FOR IMMEDIATE RELEASE
DETROIT — The Detroit Free Press reported this morning that Michael Oliver, a 25-year-old Black man from Detroit, was wrongfully arrested because of a false face recognition match last year. This now appears to be the second known case of someone being wrongfully arrested in the United States as a result of face recognition technology. The American Civil Liberties Union last month shared the story of Robert Williams, who was arrested and detained for nearly 30 hours for a crime he did not commit.
Below is comment from Dan Korobkin, ACLU of Michigan legal director:
“We warned Robert Williams would not be the only person to be wrongfully accused of a crime they did not commit because of a flawed technology law enforcement should not be using. Sadly, it appears we were right and there are still likely many more people we will learn about nationwide. The Detroit Police Department and Wayne County Prosecutor should not need a new policy to know not to arrest someone without having conducted a proper investigation. These are bedrock principles of constitutional law.
“Detroit police’s new policy is a fig leaf that provides little to no protection against a dangerous technology subjecting an untold number of people to the disasters that Robert Williams and Michael Oliver have already experienced. Lawmakers must take urgent action to stop law enforcement use of this technology until it can be determined what policy, if any, can effectively prevent this technology's harms. At the same time, police and prosecutors nationwide should review all cases involving the use of this technology and should notify all individuals charged as a result of it. This technology is dangerous when wrong and dangerous when right.”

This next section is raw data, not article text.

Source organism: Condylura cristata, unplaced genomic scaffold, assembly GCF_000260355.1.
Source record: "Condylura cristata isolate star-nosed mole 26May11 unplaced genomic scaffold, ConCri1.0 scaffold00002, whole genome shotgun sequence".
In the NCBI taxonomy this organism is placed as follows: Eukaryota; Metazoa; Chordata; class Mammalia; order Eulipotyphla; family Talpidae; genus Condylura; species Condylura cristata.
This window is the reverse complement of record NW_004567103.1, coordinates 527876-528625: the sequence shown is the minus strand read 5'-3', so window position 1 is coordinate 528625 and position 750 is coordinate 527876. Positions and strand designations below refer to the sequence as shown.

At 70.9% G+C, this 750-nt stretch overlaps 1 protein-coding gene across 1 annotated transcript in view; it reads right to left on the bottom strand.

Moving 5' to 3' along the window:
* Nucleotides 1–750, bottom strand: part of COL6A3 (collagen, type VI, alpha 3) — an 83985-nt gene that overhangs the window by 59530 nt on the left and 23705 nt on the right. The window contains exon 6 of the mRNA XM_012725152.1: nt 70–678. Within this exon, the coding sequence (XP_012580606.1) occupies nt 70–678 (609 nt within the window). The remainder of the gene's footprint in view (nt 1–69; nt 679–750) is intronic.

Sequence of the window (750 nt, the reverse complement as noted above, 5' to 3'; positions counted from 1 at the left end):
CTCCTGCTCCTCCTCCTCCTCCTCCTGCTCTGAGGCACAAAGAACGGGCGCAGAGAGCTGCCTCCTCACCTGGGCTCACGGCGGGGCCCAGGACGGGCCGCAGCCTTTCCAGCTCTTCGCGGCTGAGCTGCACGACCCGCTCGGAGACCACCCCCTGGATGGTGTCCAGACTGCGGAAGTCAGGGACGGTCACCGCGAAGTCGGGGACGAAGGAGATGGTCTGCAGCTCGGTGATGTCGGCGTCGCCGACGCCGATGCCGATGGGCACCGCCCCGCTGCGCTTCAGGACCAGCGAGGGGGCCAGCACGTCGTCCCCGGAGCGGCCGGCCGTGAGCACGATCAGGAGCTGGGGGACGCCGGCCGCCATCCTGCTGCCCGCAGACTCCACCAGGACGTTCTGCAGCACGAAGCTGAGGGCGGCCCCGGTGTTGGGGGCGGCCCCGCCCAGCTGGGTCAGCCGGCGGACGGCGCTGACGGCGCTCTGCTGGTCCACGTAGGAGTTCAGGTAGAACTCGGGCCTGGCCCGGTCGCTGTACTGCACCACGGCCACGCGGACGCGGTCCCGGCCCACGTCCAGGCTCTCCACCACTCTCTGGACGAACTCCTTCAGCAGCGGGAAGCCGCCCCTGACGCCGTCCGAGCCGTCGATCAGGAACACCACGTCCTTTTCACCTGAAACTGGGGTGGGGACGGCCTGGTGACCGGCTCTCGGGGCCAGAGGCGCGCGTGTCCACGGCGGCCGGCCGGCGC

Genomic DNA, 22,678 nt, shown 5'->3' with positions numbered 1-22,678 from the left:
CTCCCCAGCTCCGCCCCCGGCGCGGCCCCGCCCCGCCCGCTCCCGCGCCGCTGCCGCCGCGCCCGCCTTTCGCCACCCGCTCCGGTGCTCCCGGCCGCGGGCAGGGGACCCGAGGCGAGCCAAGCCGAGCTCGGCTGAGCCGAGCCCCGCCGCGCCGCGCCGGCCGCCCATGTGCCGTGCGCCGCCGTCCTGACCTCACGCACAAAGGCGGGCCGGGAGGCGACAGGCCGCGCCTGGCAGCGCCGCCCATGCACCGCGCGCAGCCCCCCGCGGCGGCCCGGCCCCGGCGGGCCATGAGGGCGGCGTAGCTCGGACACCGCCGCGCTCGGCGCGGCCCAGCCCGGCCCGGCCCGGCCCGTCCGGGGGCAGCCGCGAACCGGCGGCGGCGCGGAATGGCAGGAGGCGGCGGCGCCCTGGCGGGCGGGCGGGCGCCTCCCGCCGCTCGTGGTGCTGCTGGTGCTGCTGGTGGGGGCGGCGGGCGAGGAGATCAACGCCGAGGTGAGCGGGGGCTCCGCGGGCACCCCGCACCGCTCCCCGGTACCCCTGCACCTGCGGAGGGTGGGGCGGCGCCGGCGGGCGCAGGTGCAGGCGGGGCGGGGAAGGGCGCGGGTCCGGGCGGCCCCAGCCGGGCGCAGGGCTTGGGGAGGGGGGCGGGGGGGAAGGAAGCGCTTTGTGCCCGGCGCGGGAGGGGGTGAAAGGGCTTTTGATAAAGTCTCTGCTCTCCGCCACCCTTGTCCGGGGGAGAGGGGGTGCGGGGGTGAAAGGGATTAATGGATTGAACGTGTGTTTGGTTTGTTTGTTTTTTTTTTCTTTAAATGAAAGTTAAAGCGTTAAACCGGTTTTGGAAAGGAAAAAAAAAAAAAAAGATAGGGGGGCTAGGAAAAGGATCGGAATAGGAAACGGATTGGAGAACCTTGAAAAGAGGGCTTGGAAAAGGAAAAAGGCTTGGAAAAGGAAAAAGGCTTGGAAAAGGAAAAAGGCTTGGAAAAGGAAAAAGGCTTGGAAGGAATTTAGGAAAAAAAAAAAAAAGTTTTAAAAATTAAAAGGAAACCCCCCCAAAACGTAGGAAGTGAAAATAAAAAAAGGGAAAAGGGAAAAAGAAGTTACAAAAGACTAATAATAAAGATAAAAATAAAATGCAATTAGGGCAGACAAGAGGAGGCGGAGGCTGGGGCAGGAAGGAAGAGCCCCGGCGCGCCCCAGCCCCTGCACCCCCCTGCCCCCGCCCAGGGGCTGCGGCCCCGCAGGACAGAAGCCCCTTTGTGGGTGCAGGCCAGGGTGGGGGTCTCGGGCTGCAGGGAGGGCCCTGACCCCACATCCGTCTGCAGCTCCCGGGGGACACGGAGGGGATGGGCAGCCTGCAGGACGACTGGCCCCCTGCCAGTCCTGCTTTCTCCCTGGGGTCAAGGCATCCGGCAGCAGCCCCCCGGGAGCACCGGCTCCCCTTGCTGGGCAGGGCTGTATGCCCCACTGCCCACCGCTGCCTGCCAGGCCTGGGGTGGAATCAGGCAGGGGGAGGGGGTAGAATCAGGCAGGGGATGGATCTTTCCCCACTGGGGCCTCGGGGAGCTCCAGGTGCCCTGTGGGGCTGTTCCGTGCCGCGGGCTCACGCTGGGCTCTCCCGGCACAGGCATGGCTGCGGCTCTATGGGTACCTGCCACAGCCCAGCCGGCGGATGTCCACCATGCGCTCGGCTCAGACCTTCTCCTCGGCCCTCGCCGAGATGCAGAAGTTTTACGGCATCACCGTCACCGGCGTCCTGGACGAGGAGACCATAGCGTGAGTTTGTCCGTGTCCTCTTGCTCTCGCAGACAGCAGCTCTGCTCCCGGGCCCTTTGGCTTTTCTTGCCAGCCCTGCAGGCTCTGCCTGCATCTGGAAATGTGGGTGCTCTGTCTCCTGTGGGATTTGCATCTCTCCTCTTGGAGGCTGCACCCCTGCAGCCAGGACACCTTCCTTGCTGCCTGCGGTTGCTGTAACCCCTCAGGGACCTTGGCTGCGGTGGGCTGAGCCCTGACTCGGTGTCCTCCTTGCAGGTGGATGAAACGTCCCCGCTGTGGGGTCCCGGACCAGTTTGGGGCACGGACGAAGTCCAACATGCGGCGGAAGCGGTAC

Since the ACLU filed a complaint against Detroit police on behalf of Robert Williams, the city has not turned over the case files the family has requested for months, committed to not refile charges against Robert Williams, or stop using the technology to ensure what happened to the Williams family does not happen to another family. Detroit Police Chief Craig did, however, admit that the face recognition technology they are using has a 96 percent error rate. The company that supplies the technology, DataWorks Plus, is now subject to a congressional inquiry.